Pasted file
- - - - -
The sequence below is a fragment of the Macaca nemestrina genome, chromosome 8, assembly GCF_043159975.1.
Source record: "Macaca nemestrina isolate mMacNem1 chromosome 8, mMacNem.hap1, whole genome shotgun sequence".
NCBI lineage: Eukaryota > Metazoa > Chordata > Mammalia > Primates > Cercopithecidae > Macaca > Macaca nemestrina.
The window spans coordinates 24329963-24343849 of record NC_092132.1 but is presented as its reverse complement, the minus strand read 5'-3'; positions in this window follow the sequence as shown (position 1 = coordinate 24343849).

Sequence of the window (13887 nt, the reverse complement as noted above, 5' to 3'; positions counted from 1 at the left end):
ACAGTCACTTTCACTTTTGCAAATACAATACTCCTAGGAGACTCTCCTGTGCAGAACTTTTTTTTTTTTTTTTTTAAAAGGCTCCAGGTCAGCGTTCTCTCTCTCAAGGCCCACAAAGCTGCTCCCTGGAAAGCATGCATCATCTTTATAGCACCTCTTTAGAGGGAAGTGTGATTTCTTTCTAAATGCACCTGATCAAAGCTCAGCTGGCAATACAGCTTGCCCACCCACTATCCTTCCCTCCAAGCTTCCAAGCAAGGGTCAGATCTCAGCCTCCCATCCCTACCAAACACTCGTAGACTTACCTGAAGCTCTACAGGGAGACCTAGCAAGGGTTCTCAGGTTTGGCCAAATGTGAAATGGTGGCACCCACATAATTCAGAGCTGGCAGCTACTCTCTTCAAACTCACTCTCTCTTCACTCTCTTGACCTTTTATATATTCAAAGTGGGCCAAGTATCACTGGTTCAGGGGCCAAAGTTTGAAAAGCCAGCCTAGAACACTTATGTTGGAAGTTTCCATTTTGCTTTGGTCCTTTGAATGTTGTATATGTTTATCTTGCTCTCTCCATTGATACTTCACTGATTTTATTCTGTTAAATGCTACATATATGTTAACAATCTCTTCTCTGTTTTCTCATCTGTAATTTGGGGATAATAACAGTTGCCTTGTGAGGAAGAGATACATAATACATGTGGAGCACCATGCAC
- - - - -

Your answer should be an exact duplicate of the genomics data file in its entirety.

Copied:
The sequence below is a fragment of the Macaca nemestrina genome, chromosome 8, assembly GCF_043159975.1.
Source record: "Macaca nemestrina isolate mMacNem1 chromosome 8, mMacNem.hap1, whole genome shotgun sequence".
NCBI lineage: Eukaryota > Metazoa > Chordata > Mammalia > Primates > Cercopithecidae > Macaca > Macaca nemestrina.
The window spans coordinates 24329963-24343849 of record NC_092132.1 but is presented as its reverse complement, the minus strand read 5'-3'; positions in this window follow the sequence as shown (position 1 = coordinate 24343849).

Sequence of the window (13887 nt, the reverse complement as noted above, 5' to 3'; positions counted from 1 at the left end):
ACAGTCACTTTCACTTTTGCAAATACAATACTCCTAGGAGACTCTCCTGTGCAGAACTTTTTTTTTTTTTTTTTTAAAAGGCTCCAGGTCAGCGTTCTCTCTCTCAAGGCCCACAAAGCTGCTCCCTGGAAAGCATGCATCATCTTTATAGCACCTCTTTAGAGGGAAGTGTGATTTCTTTCTAAATGCACCTGATCAAAGCTCAGCTGGCAATACAGCTTGCCCACCCACTATCCTTCCCTCCAAGCTTCCAAGCAAGGGTCAGATCTCAGCCTCCCATCCCTACCAAACACTCGTAGACTTACCTGAAGCTCTACAGGGAGACCTAGCAAGGGTTCTCAGGTTTGGCCAAATGTGAAATGGTGGCACCCACATAATTCAGAGCTGGCAGCTACTCTCTTCAAACTCACTCTCTCTTCACTCTCTTGACCTTTTATATATTCAAAGTGGGCCAAGTATCACTGGTTCAGGGGCCAAAGTTTGAAAAGCCAGCCTAGAACACTTATGTTGGAAGTTTCCATTTTGCTTTGGTCCTTTGAATGTTGTATATGTTTATCTTGCTCTCTCCATTGATACTTCACTGATTTTATTCTGTTAAATGCTACATATATGTTAACAATCTCTTCTCTGTTTTCTCATCTGTAATTTGGGGATAATAACAGTTGCCTTGTGAGGAAGAGATACATAATACATGTGGAGCACCATGCAC